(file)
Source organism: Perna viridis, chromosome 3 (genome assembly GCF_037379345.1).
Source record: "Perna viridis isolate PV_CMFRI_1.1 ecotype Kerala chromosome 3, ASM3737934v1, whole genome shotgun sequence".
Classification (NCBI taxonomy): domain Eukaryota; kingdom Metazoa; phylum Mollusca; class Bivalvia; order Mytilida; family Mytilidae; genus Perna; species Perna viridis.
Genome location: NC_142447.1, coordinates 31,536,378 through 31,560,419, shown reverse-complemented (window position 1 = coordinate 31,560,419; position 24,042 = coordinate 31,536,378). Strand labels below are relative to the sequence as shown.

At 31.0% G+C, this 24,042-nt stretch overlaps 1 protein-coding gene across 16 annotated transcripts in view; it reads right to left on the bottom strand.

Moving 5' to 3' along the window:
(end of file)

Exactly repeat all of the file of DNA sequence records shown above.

Source organism: Perna viridis, chromosome 3 (genome assembly GCF_037379345.1).
Source record: "Perna viridis isolate PV_CMFRI_1.1 ecotype Kerala chromosome 3, ASM3737934v1, whole genome shotgun sequence".
Classification (NCBI taxonomy): domain Eukaryota; kingdom Metazoa; phylum Mollusca; class Bivalvia; order Mytilida; family Mytilidae; genus Perna; species Perna viridis.
Genome location: NC_142447.1, coordinates 31,536,378 through 31,560,419, shown reverse-complemented (window position 1 = coordinate 31,560,419; position 24,042 = coordinate 31,536,378). Strand labels below are relative to the sequence as shown.

At 31.0% G+C, this 24,042-nt stretch overlaps 1 protein-coding gene across 16 annotated transcripts in view; it reads right to left on the bottom strand.

Moving 5' to 3' along the window: